Antibiotic resistance in bacteria may soon force apple farmers to search for a new prescription to fight a deadly tree disease.
Resistance to the common antibiotic streptomycin is sweeping through apple and pear orchards, impairing farmers' ability to fend off fire blight, says Patricia S. McManus, a plant pathologist at the University of Wisconsin-Madison.
Fire blight, a leading killer of fruit trees, is the reason farmers spray more than 11,000 kilograms of streptomycin on U.S. orchards every spring. Streptomycin and the antibiotic oxytetracycline both can keep fire blight in check, although streptomycin does a better job, says McManus.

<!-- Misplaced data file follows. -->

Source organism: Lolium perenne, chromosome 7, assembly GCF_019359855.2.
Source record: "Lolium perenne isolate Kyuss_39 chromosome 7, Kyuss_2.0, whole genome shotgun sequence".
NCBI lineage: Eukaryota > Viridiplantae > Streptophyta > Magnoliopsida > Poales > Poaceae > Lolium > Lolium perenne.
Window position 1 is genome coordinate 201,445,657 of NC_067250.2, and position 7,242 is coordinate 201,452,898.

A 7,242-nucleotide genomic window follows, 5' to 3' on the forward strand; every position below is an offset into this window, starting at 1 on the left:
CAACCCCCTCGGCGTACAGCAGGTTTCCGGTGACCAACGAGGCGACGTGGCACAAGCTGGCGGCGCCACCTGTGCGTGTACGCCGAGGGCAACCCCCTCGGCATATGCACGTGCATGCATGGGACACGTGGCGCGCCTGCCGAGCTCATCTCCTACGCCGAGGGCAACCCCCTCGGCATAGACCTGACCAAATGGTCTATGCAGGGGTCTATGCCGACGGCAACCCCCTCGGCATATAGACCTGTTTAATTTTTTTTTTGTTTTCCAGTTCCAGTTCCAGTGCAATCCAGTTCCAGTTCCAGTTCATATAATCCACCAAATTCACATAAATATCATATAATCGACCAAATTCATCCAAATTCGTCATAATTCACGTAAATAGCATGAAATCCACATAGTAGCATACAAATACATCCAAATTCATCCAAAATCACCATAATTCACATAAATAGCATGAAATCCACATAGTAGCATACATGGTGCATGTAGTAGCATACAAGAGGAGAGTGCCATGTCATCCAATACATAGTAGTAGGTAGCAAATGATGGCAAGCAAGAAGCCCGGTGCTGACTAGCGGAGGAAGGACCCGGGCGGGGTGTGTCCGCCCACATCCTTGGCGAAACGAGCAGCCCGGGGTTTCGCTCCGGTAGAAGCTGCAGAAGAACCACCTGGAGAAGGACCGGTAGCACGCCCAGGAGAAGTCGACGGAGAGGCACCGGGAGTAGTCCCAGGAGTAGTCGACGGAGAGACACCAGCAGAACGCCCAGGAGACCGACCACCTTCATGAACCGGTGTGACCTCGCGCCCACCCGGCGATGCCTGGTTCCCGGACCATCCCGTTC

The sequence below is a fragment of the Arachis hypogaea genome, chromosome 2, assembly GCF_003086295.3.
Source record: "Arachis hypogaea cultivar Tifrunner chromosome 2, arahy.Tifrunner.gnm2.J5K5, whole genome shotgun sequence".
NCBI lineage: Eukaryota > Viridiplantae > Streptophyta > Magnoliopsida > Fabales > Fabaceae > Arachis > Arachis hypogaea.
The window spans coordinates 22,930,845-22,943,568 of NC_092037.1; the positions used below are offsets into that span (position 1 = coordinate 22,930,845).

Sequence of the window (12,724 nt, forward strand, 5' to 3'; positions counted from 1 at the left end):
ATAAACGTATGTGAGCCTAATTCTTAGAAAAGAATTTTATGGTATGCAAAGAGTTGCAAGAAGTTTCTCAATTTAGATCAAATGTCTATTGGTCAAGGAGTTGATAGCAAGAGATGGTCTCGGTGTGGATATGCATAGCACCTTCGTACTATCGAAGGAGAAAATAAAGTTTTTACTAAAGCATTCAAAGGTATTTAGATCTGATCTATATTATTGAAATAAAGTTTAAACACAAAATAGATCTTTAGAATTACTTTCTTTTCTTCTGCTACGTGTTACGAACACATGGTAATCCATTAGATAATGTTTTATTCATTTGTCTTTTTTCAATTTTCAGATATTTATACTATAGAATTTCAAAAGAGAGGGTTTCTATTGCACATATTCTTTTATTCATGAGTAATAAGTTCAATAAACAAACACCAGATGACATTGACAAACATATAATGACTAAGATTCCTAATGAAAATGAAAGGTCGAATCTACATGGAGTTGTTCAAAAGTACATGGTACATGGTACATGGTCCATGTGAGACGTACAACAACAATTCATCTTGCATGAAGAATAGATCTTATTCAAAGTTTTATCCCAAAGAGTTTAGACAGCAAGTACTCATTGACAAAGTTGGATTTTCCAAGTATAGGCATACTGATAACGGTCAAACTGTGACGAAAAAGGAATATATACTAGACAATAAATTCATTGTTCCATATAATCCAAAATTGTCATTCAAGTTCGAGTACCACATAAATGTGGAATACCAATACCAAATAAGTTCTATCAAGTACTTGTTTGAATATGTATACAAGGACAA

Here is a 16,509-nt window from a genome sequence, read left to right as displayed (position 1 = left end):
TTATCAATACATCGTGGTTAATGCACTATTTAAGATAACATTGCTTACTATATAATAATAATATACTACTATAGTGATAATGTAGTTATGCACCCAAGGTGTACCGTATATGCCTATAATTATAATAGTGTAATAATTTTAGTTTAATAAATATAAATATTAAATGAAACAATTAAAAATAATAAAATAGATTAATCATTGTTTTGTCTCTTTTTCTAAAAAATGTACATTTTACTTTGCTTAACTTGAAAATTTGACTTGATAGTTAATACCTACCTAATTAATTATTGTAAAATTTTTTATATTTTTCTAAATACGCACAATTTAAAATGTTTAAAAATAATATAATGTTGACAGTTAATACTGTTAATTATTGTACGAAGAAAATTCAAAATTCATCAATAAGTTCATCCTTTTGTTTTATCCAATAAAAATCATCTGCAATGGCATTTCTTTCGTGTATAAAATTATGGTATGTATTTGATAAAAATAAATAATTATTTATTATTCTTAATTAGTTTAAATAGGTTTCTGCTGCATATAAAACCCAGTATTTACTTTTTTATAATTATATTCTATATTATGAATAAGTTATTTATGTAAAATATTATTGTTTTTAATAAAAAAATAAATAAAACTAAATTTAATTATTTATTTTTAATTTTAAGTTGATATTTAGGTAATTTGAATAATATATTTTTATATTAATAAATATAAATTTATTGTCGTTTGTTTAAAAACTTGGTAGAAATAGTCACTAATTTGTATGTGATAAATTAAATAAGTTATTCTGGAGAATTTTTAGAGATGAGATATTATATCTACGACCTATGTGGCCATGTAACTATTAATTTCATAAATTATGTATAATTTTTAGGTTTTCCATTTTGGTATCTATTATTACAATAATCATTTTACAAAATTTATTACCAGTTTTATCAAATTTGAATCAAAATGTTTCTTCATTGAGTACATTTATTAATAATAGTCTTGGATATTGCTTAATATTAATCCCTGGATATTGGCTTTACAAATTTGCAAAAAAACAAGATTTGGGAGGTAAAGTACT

That may change as two forms of streptomycin resistance proliferate in fire blight bacteria, McManus said at the American Association for the Advancement of Science annual meeting in Washington, D.C., last month. The most common form—caused by a mutation in one bacterial gene—has appeared in orchards in the northweste